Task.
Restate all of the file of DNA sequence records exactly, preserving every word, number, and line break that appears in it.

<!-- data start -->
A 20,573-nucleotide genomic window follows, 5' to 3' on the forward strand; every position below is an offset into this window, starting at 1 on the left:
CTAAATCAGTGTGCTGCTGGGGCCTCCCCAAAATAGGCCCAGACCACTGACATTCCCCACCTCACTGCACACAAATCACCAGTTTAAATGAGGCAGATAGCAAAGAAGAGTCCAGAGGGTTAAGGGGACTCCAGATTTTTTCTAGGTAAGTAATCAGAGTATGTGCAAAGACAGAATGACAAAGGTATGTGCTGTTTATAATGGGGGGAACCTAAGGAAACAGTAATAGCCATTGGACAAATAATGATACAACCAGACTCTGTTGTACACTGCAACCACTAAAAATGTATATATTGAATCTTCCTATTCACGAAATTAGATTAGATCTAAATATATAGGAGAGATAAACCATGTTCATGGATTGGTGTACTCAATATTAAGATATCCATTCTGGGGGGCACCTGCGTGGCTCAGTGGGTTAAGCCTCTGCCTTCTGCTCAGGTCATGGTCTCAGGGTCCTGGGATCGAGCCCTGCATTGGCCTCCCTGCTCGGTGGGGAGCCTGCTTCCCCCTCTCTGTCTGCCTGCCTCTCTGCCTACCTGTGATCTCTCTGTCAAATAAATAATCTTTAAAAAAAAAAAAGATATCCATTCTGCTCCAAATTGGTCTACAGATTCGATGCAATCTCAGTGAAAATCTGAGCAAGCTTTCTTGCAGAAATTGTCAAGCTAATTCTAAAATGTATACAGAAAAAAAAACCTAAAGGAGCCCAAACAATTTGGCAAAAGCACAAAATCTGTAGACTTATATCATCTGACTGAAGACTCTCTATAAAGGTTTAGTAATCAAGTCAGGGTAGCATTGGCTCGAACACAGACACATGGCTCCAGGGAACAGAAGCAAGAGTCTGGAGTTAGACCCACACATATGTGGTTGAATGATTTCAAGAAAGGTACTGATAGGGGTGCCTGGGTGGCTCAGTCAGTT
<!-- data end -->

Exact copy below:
A 20,573-nucleotide genomic window follows, 5' to 3' on the forward strand; every position below is an offset into this window, starting at 1 on the left:
CTAAATCAGTGTGCTGCTGGGGCCTCCCCAAAATAGGCCCAGACCACTGACATTCCCCACCTCACTGCACACAAATCACCAGTTTAAATGAGGCAGATAGCAAAGAAGAGTCCAGAGGGTTAAGGGGACTCCAGATTTTTTCTAGGTAAGTAATCAGAGTATGTGCAAAGACAGAATGACAAAGGTATGTGCTGTTTATAATGGGGGGAACCTAAGGAAACAGTAATAGCCATTGGACAAATAATGATACAACCAGACTCTGTTGTACACTGCAACCACTAAAAATGTATATATTGAATCTTCCTATTCACGAAATTAGATTAGATCTAAATATATAGGAGAGATAAACCATGTTCATGGATTGGTGTACTCAATATTAAGATATCCATTCTGGGGGGCACCTGCGTGGCTCAGTGGGTTAAGCCTCTGCCTTCTGCTCAGGTCATGGTCTCAGGGTCCTGGGATCGAGCCCTGCATTGGCCTCCCTGCTCGGTGGGGAGCCTGCTTCCCCCTCTCTGTCTGCCTGCCTCTCTGCCTACCTGTGATCTCTCTGTCAAATAAATAATCTTTAAAAAAAAAAAAGATATCCATTCTGCTCCAAATTGGTCTACAGATTCGATGCAATCTCAGTGAAAATCTGAGCAAGCTTTCTTGCAGAAATTGTCAAGCTAATTCTAAAATGTATACAGAAAAAAAAACCTAAAGGAGCCCAAACAATTTGGCAAAAGCACAAAATCTGTAGACTTATATCATCTGACTGAAGACTCTCTATAAAGGTTTAGTAATCAAGTCAGGGTAGCATTGGCTCGAACACAGACACATGGCTCCAGGGAACAGAAGCAAGAGTCTGGAGTTAGACCCACACATATGTGGTTGAATGATTTCAAGAAAGGTACTGATAGGGGTGCCTGGGTGGCTCAGTCAGTT